“The design of assignments, that is, the actions required to complete them, shapes the learning that results. We know this, but do we make the most of what we know when we design and select assignments?” (Welmir, 2015).

Read the following blog post:

6 reasons6 reasons it’s important to create your own online assessments

  1. Online assessment saves teachers’ time.
  2. It makes student thinking visible.
  3. It allows teachers to quickly make instructional decisions.
  4. It establishes a record of student progress for more meaningful conversations.
  5. It helps us better address students’ needs across the performance spectrum.
  6. It develops test-taking skills for PARCC and other high stakes tests.

How Assignment Design Shapes Student Learningfaculty focus

Students appear to be overall more likely to take greater intellectual risks in blogs, which they know will be read and commented on by their peers. Conversely, journals–the more private option–compel students to be vulnerable and take more personal risks in their reflections.”

Creating Effective Assignmentsdog eats homework

To align your assignments with the state or provincial standards, you should strive to do the following (Dougherty, 2012, p. 13):

  • Teach literacy skills in all content areas.
  • Teach students to comprehend and critique a variety of texts and ideas.
  • Write prompts that ask students to write or orally explain in response to reading.
  • Include speaking and listening as a means of comprehending and communicating.
  • Expect that students will use and write language to communicate appropriately for an audience and a purpose.
  • Require evidence from texts and credible sources.
  • Create opportunities for students to use and manage technology to learn and produce their own products.
  • Write instructional plans that document and plot the teaching that transforms an assignment into learning.

Designing Effective Online Assignments by Todd Gilman (March 22, 2010)

Todd GilmanTodd Gilman (librarian for literature in English at Yale University Library) does not believe in online quizzes because he thinks the students are cheating by having a book open or someone passing them the answers. I DO use online quizzes to make sure the students understand the concepts that can be found in the content of my course. I also allow students to complete the online quizzes as many times as they wish.

Todd Gilman gives the following suggestions for online assignments:

    • enable students to learn independently
    • grant extensions if requested in advance of a due date
    • force students to work in groups
    • the work can be completed by each student on his or her own
    • direct them where to look for information
    • post models of selected assignments so students can see what you consider to be good work

Designing successful online assignments: 10 tips by Jakko van der Pol

“…designing effective online assignments consists for a large part of motivating your students to invest this effort and to engage in productive interaction.” van der Pol has the following 10 suggestions for designing successful online assignments:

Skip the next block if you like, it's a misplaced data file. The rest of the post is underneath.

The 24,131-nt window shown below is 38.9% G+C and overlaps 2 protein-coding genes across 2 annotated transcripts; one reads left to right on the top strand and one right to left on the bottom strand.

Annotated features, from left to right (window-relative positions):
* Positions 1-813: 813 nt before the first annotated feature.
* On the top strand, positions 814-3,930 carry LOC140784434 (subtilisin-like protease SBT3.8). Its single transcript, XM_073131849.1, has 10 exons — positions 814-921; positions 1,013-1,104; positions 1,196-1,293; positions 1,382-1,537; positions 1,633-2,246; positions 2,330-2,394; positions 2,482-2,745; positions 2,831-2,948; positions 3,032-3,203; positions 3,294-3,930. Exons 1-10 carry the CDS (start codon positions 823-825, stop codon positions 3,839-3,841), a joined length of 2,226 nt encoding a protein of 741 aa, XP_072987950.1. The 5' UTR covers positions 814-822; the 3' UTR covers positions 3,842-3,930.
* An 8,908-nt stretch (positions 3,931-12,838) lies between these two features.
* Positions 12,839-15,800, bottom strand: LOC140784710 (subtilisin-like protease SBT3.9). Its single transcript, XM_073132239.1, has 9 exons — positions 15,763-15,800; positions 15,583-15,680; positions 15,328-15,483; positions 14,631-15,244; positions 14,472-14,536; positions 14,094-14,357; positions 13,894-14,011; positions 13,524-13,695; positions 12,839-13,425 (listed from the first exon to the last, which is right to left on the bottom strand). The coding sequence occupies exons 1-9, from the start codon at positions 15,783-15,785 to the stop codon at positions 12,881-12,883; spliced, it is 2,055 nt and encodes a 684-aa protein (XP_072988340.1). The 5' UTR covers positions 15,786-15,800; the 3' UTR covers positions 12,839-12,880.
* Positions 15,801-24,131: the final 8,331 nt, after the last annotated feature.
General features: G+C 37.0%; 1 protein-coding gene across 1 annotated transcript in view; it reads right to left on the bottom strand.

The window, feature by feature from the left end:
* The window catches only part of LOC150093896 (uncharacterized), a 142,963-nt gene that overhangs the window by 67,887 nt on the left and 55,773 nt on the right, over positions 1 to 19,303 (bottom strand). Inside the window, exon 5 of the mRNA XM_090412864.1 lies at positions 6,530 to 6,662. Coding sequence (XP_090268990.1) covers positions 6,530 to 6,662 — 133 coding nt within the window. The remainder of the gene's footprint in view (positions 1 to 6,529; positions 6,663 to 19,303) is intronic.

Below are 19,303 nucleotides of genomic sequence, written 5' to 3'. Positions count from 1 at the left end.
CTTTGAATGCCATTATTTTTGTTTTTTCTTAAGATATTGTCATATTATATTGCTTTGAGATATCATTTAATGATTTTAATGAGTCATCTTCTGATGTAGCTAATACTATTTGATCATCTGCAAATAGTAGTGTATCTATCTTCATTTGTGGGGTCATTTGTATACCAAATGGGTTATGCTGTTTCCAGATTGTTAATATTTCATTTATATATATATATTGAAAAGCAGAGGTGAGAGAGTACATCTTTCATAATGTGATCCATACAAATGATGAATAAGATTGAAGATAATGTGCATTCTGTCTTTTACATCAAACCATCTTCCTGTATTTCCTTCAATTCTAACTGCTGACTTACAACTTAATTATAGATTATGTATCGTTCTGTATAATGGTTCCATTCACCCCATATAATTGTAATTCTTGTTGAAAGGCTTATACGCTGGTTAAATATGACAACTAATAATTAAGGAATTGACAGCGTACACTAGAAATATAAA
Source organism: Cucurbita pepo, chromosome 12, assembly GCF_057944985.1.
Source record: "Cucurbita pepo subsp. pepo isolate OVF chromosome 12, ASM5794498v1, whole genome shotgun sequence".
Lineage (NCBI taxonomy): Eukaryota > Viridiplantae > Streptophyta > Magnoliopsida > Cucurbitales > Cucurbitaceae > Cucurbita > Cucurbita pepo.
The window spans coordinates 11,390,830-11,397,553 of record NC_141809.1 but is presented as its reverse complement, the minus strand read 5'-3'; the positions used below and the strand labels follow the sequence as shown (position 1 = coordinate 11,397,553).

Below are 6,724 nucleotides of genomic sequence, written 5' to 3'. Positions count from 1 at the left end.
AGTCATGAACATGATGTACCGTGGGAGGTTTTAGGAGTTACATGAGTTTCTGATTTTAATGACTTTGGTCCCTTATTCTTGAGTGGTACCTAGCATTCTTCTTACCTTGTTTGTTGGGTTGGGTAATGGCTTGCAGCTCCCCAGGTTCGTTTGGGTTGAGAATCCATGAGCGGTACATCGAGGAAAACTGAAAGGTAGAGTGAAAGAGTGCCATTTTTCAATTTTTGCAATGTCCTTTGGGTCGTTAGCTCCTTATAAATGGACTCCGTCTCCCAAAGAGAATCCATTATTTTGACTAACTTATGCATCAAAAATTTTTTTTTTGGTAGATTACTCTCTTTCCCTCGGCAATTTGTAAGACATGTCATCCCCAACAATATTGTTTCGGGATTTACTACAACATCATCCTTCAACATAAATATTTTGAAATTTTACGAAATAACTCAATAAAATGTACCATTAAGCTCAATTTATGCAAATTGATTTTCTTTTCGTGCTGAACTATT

1. Take it seriously
    2. Communicate clear expectations
    3. Design (small) success experiences
    4. Make the activity worthwhile
    5. Offer choices
    6. Start with a (real) problem and finish with a (real) product
    7. Allow ‘identities’ or ‘reputations’ to be built
    8. Moderating: be sensitive‐responsive
    9. Create a ‘safe’ and constructive atmosphere
    10. Profit from the different strengths of different tools

Characteristics of Effective Online Assignments by The Sheridan Center for Teaching and Learning at Brown University

Brown UEffective online assignments and activities typically…

    • take advantage of the Web as a learning environment
    • start engaging students early in the course
    • are transparent in their motives and articulate a clear rationale
    • connect multiple parts of the course
    • have clear criteria for evaluation and assessment
    • give detailed instructions and prompts
    • demonstrate variety and flexibility
    • provide good (and bad) examples
    • are inclusive and accessible

The Complete Step-by-step Guide to Designing and Teaching Online Courses By Joan Thormann and Isa Kaftal Zimmerman (2012)

Designing and Teaching Online CoursesChapter 4 of this book has 20 assignment templates and examples.

    1. Video viewing
    2. Online artifact jigsaw
    3. Compare and contrast case study findings
    4. Project work
    5. Research paper
    6. Writing an article for publication
    7. Real-time meetings
    8. Attending a webinar or virtual conference
    9. Case study analysis
    10. Conduct an inquiry
    11. Simulation
    12. PowerPoint
    13. Online publication
    14. Review of articles, videos, podcasts and other media
    15. Developing a podcast
    16. Developing a blog
    17. Try a technique or tool
    18. Role-play and debrief
    19. Student developed activities
    20. Developing a website

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